THE AMERICAN intelligence community has been suffering from a prolonged, critical illness. Now CIA Director Stansfield Turner may be administering the coup de grace.
Stansfield Turner became director of central intelligence with broad, bipartisan congressional support. At the time of his appointment it generally was thought that the reforms of American intelligence begun under President Ford would receive even more impetus from President Carter. Carter's 1976 campaign themes of excellence and reform, and his ensitivity to the Third World, aroused expectations of even greater progress.
In only two years, Turner and the Carter administration have dashed those hopes. Turner has emerged as concerned mainly with advancing his own authority and acquiring influence with the president. His preference for technology over people, his willingness to politicize intelligence and his single-minded focus on centralizing control of the intelligence budget and collection activities have destroyed morale with the CIA, led hundreds of key CIA personnel to resign and prompted far more to "retire in place."
Turner has gravely damaged the quality of the intelligence comminity's product.Administration sources admit that more than 250 CIA professionals put in their retirement or resignation paper in the first pay period of 1979. The departurs of concern now do not involve the "cold warriors," special or "black" operations executives and counterintelligence officers affected by Turner's 1977 Halloween purge of 820 surplus CIA personnel (a purge which William Colby had planned to be even more drastic.) The men who are leaving now are carrer professionals - the intellectual cadre, the very brain of American intellingence.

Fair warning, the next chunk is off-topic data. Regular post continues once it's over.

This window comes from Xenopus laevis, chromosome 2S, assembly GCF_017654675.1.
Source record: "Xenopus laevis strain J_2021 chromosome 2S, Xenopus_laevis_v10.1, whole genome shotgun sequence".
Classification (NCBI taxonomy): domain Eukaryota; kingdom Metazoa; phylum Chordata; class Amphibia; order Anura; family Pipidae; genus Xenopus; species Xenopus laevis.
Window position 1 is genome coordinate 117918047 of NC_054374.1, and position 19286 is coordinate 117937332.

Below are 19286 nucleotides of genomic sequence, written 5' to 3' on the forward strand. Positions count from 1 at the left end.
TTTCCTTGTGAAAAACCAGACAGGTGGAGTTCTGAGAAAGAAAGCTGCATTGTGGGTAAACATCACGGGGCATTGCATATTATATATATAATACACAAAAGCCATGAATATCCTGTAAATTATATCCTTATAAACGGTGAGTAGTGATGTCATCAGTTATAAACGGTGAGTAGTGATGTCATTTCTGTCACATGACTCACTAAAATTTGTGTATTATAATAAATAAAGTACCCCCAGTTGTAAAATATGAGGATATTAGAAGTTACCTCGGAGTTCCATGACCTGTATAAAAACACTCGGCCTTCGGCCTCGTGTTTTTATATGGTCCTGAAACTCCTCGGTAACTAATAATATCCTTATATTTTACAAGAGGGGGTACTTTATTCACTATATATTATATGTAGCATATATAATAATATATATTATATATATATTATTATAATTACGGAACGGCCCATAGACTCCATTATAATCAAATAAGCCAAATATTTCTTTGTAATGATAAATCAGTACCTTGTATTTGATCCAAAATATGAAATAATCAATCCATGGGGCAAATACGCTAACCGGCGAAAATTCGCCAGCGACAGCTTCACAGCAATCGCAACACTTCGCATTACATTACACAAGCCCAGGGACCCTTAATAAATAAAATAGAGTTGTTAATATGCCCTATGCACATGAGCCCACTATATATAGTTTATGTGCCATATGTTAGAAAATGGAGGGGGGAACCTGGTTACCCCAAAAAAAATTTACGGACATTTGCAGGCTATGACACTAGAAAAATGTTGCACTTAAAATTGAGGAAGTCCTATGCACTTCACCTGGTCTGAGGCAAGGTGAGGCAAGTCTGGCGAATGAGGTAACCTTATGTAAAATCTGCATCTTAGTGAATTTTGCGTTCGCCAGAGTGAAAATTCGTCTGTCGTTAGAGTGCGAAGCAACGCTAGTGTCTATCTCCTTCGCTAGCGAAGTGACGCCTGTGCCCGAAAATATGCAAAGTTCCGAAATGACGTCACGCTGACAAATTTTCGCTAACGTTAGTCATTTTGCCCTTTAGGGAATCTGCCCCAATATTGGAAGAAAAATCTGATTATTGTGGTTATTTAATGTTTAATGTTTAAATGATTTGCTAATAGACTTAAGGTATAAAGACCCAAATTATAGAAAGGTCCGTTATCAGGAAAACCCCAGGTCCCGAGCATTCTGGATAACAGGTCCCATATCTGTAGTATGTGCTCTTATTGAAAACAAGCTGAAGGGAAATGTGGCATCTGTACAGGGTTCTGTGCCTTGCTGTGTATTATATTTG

Recent lossed include such experts as Sayre Stevens, deputy director of the National Foreign Assessments Center; Vince Heyman, chief of CIA's Operations Center; Dick Christenson, chief of CIA's Office of Regional and Political Analysis; John Blake, the deputy director for admisistration; Ernie Oney, the agency's chief Iranian analyst, and Anthony Lapham, CIA's general counsel. Several national intelligence officers for key regions like the Middle East have resigned or are now seeking other jobs.
Retirement incentives and limitations on future employability resulting from the new Ethics in Government Act have helped stimulate resignations. But CIA's mass exodus reflects the despair of intelligence professionals that Turner and the Carter administration ever will provide effective leadership and reform. Several of the departing officials told Turner candidly that they were leaving because of his pervasive interference in intelligence reporting - in areas where he had no expertise, yet overrode expert opinion with his own judgement.
Those departing now are civil servants who quietly fought the pressures from a decade of CIA directors to give the Rostows, Kissingers and Brzezinskis intelligence analysis tailored to their policies of the moment on Vietnam, SALT, Angola and Iran.
CIA's professionals stuck it out through investigation after investigation, and director after director who twisted their reporting to produce "intelligence to please." They silent as post-mortem after post-mortem blamed "intelligence" for policymakers' unwillingness to hear the facts in crisis. By guilt through association, they shared the blame for the excesses of other CIA branches in special operations, drug experimentation and @u.s. "internal security."
But Stansfield Turner's mismanagement of American intelligence has proved more than they could take.
Lots of Data, Little Analysis